The PWFA requires applicable employers to make reasonable accommodations for qualified employees’ working limitations stemming from pregnancy, childbirth or associated medical conditions. This law also expands the definition of a “qualified employee,” allowing accommodations for a larger group of workers rather than only those who qualify for a pregnancy-related disability under the ADA, as previously required by the PDA. The PUMP Act, on the other hand, revised FLSA standards to require applicable employers to give both exempt and nonexempt employees a feasible break time in the year following childbirth to express breast milk as needed. This legislation also requires employers to provide employees with a designated area (other than a bathroom) for expressing breast milk without being seen or disturbed.

    Complicating matters, these laws have been accompanied by a rise in litigation. Specifically, media company Bloomberg found that federal pregnancy discrimination lawsuits have surged by 67% since 2016. Although pregnancy discrimination complaints to the EEOC are down, claim settlements stemming from these complaints have skyrocketed. The EEOC reported that such settlements currently total more than $20 million annually, representing more than a 30% increase from the 10-year average. When considering out-of-court settlements, these numbers are likely even higher. What’s worse, legal experts anticipate these trends to continue in the coming years, exacerbating companies’ related EPL exposures and losses.
  • Pay transparency considerations—The federal government has displayed growing interest in managing the gender pay gap over the last few years, especially as it pertains to passing the Paycheck Fairness Act. If this proposed law eventually goes into effect, it would explicitly address sex-based wage discrimination and introduce further procedural protections to existing federal pay equity legislation, including the Equal Pay Act of 1963 and the FLSA. In addition to these federal efforts, the EEOC included equal pay initiatives in its SEP for 2024-28. Further, some states and municipalities are implementing pay transparency and wage discrimination legislation of their own. In particular, cities across New Jersey and Ohio and states such as Colorado, California, Illinois, Washington, New York, Nevada and Rhode Island have recently introduced laws that require employers to disclose wage and other financial information throughout the hiring process; this legislation is set to go into effect between 2023 and 2025. According to the latest data from the National Women’s Law Center, more than a quarter (26.6%) of employees throughout the country are now protected by pay transparency legislation. As these laws continue to evolve, businesses (especially those with multistate operations) should be prepared to comply with applicable wage equality requirements and take steps to minimize related litigation and EPL claims.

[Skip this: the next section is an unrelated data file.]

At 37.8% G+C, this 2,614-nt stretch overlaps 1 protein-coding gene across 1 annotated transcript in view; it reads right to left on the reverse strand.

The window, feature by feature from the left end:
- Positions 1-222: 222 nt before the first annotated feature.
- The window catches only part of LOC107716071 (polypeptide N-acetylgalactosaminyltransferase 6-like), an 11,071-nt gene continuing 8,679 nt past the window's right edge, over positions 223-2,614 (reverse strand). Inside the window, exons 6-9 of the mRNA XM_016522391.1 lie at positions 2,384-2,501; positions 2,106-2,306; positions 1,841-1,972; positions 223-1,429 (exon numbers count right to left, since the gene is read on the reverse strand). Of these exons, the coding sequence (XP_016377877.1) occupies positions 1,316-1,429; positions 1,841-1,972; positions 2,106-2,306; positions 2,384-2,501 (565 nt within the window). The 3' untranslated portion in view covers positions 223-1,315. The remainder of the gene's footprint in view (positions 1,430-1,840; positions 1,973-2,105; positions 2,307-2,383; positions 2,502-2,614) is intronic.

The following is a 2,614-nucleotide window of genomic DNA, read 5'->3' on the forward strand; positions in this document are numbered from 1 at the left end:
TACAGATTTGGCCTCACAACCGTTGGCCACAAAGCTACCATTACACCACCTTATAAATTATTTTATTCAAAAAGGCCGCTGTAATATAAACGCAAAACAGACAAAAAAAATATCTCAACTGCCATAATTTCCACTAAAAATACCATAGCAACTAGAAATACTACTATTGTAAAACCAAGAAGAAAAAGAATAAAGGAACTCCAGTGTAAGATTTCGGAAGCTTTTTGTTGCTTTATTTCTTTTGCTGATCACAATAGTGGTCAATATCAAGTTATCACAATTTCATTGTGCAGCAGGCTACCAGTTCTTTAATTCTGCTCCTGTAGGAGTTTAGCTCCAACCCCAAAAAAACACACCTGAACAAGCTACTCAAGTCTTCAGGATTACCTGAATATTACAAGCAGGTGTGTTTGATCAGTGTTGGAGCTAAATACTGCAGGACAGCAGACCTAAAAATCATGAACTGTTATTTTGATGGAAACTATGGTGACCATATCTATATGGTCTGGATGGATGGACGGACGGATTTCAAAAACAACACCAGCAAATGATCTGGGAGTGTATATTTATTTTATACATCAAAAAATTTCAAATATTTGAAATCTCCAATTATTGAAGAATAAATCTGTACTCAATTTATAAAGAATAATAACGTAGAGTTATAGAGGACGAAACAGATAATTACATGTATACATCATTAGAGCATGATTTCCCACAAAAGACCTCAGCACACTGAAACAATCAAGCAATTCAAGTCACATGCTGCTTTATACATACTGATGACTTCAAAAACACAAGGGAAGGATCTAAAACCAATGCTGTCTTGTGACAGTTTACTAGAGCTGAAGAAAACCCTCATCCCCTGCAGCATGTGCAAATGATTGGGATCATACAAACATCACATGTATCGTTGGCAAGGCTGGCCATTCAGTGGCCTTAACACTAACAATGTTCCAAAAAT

• AI issues—In an effort to help streamline their employment processes, some businesses have turned to AI systems. These systems leverage programmed algorithms and data sets to deliver automated employment decisions, all without the need for human intervention. According to the Society for Human Resources Management, up to 85% of organizations now use AI technology for HR operations, such as recruitment, hiring, performance evaluations and retention determinations. While these systems can certainly offer various benefits to the businesses that use them, such technology may also pose EPL exposures. For instance, AI systems—although intended to provide impartial results—may contribute to discriminatory employment decisions if the algorithms and data sets entered within these systems are biased toward specific groups. Depending on how frequently AI technology is used, biased decisions could occur on a mass scale, presenting multiple avenues for discrimination-based litigation and associated EPL claims. The past few years have already seen several major companies, such as Google and Amazon, held responsible for AI system failings that demonstrated gender biases.

    In 2023, the EEOC released guidance aimed at helping employers that use AI technology comply with federal fair employment laws. The new guidance focuses on preventing discrimination under Title VII of the Civil Rights Act (Title VII), which applies to employers with 15 or more employees and prohibits discrimination based on protected characteristics. Such guidance encourages employers to carefully review their hiring decisions and determine whether the use of AI systems to make those decisions may result in a disparate impact on groups protected under Title VII. Along with other federal agencies, the EEOC also recently issued a joint pledge to vigorously enforce Title VII and other anti-discrimination laws as the utilization of AI technology becomes more common. What’s more, 2023 saw the EEOC’s first AI-based discrimination settlement take place, in which a company in New York agreed to pay $365,000 after a lawsuit filed on behalf of more than 200 job applicants alleged that the company’s AI-powered hiring system was set up to automatically reject candidates above a certain age. Considering these developments, it’s imperative for businesses to assess their AI technology for possible biases to mitigate litigation risks and EPL losses.

Tips for Insurance Buyers

  • Assess your employee handbook and related policies. Ensure you have all appropriate policies in place, including language on discrimination, harassment and retaliation.
  • Implement effective sexual harassment prevention measures (e.g., a zero-tolerance policy and a sexual harassment awareness program), reporting methods and response protocols.
  • Promote diversity, acceptance and inclusion in the workplace through routine employee training. Be sure to educate staff on emerging discrimination topics (e.g., pregnancy and size discrimination) and related prevention and response measures. Take any reports of discrimination seriously.
  • Document all evaluations, employee complaints and situations that result in employee termination.
  • Consult legal counsel for state-specific employee wage and hour guidance, including those regarding pay transparency and wage discrimination laws.
  • Evaluate the algorithms for any AI systems utilized within employment processes to prevent discriminatory decisions and ensure compliance with applicable EEOC guidance.